NU media staff welcomes new digital collection

Sara Peck

Until recently, scholars would have to book a plane flight to access rare African manuscripts in Arabic. Now, Northwestern’s creation of a database of documents from its Africana collection has made previously unavailable artifacts accessible online.

Since the 1960s, approximately 5,000 donated West African manuscripts written in Arabic and indigenous African languages have been compiled in NU’s Herskovits Library of African Studies. This year, NU’s African Studies Department and Institute for the Study of Islamic Thought in Africa collaborated to organize the manuscripts into an online database.

“It didn’t make a lot of sense,” said Rebecca Shereikis, ISITA program coordinator. “The collection was on a computer, but was not available online. Specialists on Islamic Africa are scattered across the world, and they would have to physically come to Evanston to use the manuscripts.”

Shereikis, who oversaw the cross-departmental collaboration during the project, said the library funded the process through a grant from the Andrew W. Mellon Foundation. The project took a little more than two years to complete, and contains entries from African scholars, poets, healers and Islamic mystics. Sixty percent of the manuscripts are handwritten in Arabic, including “market editions,” or literature that was distributed in African marketplaces.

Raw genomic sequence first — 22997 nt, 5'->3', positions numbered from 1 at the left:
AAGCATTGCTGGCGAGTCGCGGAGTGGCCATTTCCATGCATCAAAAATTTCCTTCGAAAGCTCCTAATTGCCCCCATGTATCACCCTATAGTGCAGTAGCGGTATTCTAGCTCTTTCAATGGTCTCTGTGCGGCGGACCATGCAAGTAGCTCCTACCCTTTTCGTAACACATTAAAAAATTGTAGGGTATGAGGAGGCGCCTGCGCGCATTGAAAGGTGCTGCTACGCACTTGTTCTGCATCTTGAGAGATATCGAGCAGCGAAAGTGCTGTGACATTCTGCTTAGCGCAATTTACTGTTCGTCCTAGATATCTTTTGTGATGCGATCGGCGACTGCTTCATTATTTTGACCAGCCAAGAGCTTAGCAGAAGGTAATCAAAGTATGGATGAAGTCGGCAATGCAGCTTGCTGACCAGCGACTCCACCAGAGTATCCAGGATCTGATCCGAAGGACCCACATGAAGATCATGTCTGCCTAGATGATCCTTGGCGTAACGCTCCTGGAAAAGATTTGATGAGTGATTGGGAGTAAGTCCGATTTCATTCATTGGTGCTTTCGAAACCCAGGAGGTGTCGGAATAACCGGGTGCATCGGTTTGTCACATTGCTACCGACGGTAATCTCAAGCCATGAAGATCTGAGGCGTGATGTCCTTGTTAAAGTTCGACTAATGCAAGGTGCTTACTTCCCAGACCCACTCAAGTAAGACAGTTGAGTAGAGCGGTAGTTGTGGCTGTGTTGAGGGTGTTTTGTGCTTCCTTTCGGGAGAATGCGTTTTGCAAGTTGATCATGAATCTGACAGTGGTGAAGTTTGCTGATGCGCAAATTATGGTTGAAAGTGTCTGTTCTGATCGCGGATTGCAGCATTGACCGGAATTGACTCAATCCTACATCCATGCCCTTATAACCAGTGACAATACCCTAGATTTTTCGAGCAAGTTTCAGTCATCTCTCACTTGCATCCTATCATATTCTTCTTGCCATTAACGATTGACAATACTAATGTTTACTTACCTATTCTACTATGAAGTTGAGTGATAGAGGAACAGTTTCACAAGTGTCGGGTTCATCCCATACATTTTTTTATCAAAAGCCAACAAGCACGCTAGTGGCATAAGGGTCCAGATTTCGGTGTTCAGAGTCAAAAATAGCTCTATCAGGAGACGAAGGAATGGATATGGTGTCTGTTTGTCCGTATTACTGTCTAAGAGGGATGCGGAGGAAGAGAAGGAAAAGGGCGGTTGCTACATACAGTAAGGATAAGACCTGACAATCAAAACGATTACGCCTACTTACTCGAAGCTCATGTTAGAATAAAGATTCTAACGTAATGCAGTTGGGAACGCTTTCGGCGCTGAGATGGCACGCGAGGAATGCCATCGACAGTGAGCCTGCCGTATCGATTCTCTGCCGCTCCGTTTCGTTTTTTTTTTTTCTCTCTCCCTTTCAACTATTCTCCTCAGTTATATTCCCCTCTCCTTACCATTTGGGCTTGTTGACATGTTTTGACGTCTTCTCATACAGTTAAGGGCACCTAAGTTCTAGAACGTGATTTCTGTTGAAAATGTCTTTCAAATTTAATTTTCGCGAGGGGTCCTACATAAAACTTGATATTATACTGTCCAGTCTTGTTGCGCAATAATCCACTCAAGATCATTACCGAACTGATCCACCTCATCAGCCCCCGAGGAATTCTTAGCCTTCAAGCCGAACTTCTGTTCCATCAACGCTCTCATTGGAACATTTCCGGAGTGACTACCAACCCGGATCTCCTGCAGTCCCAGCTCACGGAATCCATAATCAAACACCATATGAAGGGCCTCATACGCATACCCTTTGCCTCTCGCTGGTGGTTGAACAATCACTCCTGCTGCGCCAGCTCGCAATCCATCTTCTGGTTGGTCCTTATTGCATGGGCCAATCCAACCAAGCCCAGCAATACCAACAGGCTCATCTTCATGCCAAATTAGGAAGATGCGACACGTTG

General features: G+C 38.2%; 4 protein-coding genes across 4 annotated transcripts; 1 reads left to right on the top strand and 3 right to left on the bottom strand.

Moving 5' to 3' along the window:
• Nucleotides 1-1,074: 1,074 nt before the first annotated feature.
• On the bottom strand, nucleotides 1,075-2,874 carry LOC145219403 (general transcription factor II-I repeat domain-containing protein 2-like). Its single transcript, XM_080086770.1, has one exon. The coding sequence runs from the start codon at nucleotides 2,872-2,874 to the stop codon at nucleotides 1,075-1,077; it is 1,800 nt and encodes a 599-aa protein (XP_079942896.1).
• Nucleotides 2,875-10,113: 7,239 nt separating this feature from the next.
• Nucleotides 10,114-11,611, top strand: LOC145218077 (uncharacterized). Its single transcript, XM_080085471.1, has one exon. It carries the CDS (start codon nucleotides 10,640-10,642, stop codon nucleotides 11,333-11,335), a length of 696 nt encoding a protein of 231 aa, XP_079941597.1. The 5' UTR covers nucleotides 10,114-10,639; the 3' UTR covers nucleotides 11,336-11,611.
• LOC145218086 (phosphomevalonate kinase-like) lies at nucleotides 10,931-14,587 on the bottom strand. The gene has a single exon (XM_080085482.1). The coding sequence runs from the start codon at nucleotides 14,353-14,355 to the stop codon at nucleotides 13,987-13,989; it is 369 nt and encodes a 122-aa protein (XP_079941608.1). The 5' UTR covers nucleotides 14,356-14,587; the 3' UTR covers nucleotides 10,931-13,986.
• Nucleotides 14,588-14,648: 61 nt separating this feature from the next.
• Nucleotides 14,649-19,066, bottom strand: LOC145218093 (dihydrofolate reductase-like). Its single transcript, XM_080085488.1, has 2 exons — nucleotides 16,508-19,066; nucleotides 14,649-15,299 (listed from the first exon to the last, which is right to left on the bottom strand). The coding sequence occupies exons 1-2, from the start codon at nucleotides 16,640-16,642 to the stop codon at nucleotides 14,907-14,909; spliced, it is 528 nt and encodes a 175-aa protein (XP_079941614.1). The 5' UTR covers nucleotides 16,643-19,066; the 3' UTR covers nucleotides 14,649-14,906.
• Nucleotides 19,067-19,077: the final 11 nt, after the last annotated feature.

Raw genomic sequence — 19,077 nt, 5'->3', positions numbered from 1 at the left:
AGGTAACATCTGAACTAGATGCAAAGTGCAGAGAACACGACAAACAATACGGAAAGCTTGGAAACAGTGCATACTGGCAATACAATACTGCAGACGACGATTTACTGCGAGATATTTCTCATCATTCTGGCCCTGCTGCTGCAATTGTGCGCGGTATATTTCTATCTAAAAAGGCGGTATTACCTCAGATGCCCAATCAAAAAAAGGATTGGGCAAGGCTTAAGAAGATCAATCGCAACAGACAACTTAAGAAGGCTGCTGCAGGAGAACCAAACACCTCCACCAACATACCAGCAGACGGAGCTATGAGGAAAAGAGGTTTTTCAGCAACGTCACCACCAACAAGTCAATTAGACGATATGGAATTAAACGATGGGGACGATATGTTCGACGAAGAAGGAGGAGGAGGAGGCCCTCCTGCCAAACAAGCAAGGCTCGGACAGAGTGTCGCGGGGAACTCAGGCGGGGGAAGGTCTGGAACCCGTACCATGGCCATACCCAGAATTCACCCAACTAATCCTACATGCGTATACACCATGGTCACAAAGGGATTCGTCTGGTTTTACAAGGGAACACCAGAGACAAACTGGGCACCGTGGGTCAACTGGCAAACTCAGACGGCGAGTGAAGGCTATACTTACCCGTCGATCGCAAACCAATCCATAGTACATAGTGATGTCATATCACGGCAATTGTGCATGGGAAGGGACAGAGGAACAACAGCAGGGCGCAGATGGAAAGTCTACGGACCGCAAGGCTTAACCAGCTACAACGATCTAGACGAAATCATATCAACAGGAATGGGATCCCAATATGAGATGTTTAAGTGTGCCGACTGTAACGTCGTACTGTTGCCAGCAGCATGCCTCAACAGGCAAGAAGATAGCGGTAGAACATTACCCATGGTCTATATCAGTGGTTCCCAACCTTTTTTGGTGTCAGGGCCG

Third-year graduate student Zachary Wright, who helped catalog the materials, said the diversity of sources was difficult to organize, and that the collection is much more valuable because of the variety of its source materials.

“It was just this deposited mass,” Wright said. “It ranged from full books to letters and poems, and it was challenging to classify each document.”

Wright explained that entries were organized into four categories based on the scholars who collected them: The Umar Falke Collection, The John Paden Collection, The John Hunwick Collection and The University of Ghana Collection.

Wright said these written records discuss pre-colonial Africa, about which not much is known because historians often based their research on oral history.

“It is said that pre-colonial Africa has no history,” he said. “This is an important testament to disprove that. There is a tradition of Islamic scholarship in Africa.”

Wright said the collection combines African and Islamic studies. Until the collection was compiled, Islamic studies was undeveloped at NU in comparison to the university’s highly regarded Africana collection and African Studies department.

“(The collection) is important for NU since we don’t have an Islamic studies department,” said Wright. “The field (of Islamic African studies) is often marginalized.”

The availability of the Islamic-African documents is all the more timely due to current international events, such as political turmoil in the Middle East, that have intensified the American discussion of Islam.

NU professor and ISITA Director Muhammad Sani Umar said that although sub-Saharan Africa is home to more than 200 million Muslims, that Muslim population is often overlooked by historians and researchers.

“The purpose of the collection is to call attention to the rich Islamic African history not normally on the radar of most people,” he said. “The focus is always on the Middle East.”

Umar said he hoped that the university would take steps to establish an Islamic Studies department.

“Many universities don’t discuss Islamic Africa,” Umar said. “(In conjunction) with the African Studies Department and the collection, an Islamic Studies department would make NU a big player is the study of Islamic Africa.”

The database can be accessed at:, as well as on the fifth floor of the University Library by appointment.

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